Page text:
It is no doubt in character for a government led by a prime minister who refuses to attend press conferences to prefer to avoid answering uncomfortable questions. But just because this has become the new normal, doesn’t mean it is any less dangerous.

Let’s look at the implications of the government’s stance:
- If journalists are going to get prosecuted for revealing the truth about issues of public interest just because they’ve relied on leaked documents, that is a death knell for accountability.
- If people who use such documents to take the government to court are considered criminals for doing so, that is a death knell for the rule of law.

And what is a democracy without accountability or the rule of law?

Official Secrets Act: Go Directly to Patriotism, Do Not Pass Logic

What makes this whole sorry situation even worse is the fact that the government’s ‘threat’ has been made using the Official Secrets Act. The OSA is basically an anti-espionage law, introduced by the colonial government to silence socialist dissenters and freedom fighters, and only cosmetically amended since Independence.

The anti-espionage nature of the Act is the ace in the hole for the government. Invoking the OSA allows them to tap into patriotic fervour as well as that most beloved of bogeymen, national security.

When you accuse someone of disclosing the country’s secrets, you can skirt around the fact that the information reveals irregularities or misconduct, because it’s no longer a matter of logic and rules, but emotion and sentiment.

In the climate of the country post the Pulwama attack and the airstrikes, the power of a legislation like the OSA is even more potent. The prime minister has already gone around saying the country needs the Rafale aircraft so that it can get the better of Pakistan in aerial engagements, and the attorney general took up this baton in the court by stridently saying we needed the Rafale jets to fight their F16s.

Brandishing the OSA adds to this same argument, and puts anyone questioning the deal at a disadvantage.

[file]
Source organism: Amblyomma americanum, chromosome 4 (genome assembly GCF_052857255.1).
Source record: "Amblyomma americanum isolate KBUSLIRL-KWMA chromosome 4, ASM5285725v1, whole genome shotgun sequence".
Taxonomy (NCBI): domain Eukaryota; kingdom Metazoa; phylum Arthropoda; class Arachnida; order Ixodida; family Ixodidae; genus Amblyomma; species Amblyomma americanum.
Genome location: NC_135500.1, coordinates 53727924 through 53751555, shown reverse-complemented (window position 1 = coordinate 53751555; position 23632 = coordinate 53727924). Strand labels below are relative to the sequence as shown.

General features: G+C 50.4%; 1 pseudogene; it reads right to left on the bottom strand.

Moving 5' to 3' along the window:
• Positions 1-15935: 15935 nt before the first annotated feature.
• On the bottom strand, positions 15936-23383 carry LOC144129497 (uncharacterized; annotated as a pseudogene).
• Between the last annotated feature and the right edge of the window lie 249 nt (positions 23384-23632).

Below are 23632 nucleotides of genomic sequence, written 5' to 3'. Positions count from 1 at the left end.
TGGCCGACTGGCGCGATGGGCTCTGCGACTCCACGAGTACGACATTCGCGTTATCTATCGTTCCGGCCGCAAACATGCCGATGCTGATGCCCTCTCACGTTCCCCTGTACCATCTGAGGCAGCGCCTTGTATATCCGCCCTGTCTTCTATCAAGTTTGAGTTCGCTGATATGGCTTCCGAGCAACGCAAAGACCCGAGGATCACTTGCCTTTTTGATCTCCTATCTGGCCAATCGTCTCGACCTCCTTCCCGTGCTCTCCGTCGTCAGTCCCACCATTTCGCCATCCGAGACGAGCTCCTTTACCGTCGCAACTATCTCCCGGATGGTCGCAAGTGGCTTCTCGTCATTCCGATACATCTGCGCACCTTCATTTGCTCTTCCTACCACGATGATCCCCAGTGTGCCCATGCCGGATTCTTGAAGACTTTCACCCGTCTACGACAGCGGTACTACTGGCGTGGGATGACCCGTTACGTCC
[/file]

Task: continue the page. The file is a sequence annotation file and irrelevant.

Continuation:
This isn’t just about public perception, by the way. As Manu Sebastian discusses here in LiveLaw, judges are more likely to deny bail if the OSA is on the table, because national security is at play. Nobody wants to be seen as a pencil pusher who cares more about red tape and rules when the safety of India is at stake.

The OSA doesn’t care about whether releasing the information was in the public interest or not. Section 5 of the Act, which deals with ‘wrongful communication of information’, is focused on whether or not the publication of the information could assist an enemy of India, affect our relations with foreign states, affect the “security of the State”, or affect the “sovereignty and integrity of India”. These are fairly nebulous terms and the government has a lot of discretion to say that these conditions are fulfilled.

And even if the courts eventually say these conditions weren’t fulfilled, the accused has still been stuck in jail for months if not years, and even if not in jail, they have a Sword of Damocles hanging over their heads till the trial is over, which makes it difficult to travel and go about their lives. As Sebastian says,

“Very often the process itself becomes the punishment, resulting in a chilling effect on press freedom.”

The Supreme Court Must Act

The OSA, then, clearly has the potential to be misused against journalists to shut down reporting that the government doesn’t like, all without having to show that the journalists are a threat to public order or have links to terrorist organisations (which they’d have to do to throw other draconian legislations like the National Security Act or the Unlawful Activities (Prevention) Act).

Examples include:

  • Iftikhar Gilani (Kashmir Times), arrested in 2002 for allegedly disclosing secret military information to terrorists. The documents he relied on were actually available in the public domain, and the NDA government finally had to withdraw the case after he’d been lodged in Tihar Jail for seven months.